Edited By Joao Fonseca and Jorge Goncalves
Self-Knowledge, Introspection and Memory
Self-knowledge (S-K) has a variety of dimensions and philosophers have proposed, and continue to propose, a host of different methods to explore or to establish the principles of a very particular form of knowledge such as this. What is quite impressive in the philosophical literature (by which I mean not only that of analytical inspiration but also that of the so-called continental philosophy) is the fact that the usual relationship between S-K, introspection and reflection leaves no space for the essential role of memory. Hence, it is memory’s role in S-K that I wish to look at here.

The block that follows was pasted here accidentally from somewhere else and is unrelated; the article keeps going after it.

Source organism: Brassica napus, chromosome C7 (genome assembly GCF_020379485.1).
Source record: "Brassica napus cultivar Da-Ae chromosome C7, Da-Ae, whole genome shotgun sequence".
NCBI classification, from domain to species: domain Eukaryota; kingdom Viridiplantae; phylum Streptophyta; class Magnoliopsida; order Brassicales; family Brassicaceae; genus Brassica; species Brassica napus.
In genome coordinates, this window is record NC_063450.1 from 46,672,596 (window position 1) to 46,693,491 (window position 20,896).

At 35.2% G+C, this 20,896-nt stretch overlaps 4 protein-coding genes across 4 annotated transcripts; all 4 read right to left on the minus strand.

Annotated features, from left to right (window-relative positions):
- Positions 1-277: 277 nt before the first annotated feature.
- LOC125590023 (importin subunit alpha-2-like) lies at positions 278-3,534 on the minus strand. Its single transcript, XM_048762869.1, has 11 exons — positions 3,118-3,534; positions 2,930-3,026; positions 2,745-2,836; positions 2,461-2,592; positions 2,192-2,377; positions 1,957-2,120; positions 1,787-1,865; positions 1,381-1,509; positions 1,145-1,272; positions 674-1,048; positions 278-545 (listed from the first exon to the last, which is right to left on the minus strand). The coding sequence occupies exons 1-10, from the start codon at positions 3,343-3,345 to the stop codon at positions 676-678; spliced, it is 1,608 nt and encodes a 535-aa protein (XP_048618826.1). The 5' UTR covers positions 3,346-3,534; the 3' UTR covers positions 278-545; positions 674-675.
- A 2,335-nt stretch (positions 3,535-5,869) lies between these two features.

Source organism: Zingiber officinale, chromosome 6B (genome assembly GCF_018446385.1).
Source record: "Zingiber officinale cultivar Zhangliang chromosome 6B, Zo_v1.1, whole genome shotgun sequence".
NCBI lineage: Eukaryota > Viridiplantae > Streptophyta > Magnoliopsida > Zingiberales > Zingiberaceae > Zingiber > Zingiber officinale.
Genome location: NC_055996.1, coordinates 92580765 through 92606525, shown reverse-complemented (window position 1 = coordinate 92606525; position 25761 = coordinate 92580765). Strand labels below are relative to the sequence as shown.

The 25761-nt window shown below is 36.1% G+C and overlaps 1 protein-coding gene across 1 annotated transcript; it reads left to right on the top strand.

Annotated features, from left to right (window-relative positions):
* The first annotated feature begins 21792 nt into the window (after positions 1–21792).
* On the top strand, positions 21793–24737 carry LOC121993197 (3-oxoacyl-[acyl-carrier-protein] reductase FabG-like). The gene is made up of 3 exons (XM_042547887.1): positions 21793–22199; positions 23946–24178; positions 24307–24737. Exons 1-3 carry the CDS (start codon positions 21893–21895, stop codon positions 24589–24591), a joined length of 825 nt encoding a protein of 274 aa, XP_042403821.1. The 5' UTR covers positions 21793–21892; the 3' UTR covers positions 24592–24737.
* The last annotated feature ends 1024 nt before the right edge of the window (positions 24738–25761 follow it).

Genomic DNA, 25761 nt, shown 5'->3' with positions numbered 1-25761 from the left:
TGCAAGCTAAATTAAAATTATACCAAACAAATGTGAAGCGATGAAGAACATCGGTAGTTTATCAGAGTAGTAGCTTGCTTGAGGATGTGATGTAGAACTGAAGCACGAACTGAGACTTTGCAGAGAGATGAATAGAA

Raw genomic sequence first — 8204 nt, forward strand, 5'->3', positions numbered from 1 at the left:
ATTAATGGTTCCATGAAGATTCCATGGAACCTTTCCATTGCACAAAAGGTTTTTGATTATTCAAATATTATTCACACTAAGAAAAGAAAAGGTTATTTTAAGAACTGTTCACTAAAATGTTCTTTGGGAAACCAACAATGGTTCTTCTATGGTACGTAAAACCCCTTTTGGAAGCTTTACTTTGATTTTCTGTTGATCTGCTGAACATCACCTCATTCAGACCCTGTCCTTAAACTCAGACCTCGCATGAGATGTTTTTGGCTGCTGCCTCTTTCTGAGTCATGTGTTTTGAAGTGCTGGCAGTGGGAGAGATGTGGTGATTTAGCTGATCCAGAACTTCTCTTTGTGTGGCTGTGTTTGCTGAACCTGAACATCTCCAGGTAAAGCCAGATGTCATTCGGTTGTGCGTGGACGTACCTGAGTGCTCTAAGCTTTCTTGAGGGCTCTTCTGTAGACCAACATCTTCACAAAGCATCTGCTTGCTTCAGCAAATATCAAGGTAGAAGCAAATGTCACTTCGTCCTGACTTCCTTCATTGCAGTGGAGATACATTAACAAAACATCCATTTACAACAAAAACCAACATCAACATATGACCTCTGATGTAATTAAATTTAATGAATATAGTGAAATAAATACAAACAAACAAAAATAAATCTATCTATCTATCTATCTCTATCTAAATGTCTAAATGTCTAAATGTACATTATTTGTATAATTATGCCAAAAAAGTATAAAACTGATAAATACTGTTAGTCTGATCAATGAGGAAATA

Traditionally, empiricist and rationalist approaches have dominated the epistemic views of S-K. The latter starts with Descartes, or even earlier, and continues until Kant; the former includes Locke and Hume2. ← 73 | 74 → In fact, if one thinks of Hume and Kant as the most relevant modern representatives and the culmination points of both approaches to S-K, it would seem perfectly acceptable to suggest that introspection plays a determinant methodological role. In the first case, let us remember what Hume famously said regarding his own mind and what he finds there: “For my part, when I enter most intimately into what I call myself, I always stumble on some particular perception or other, of hot or cold, light or shade, love or hatred, pain or pleasure. I never can catch myself, at any time without a perception, and never can observe any thing...
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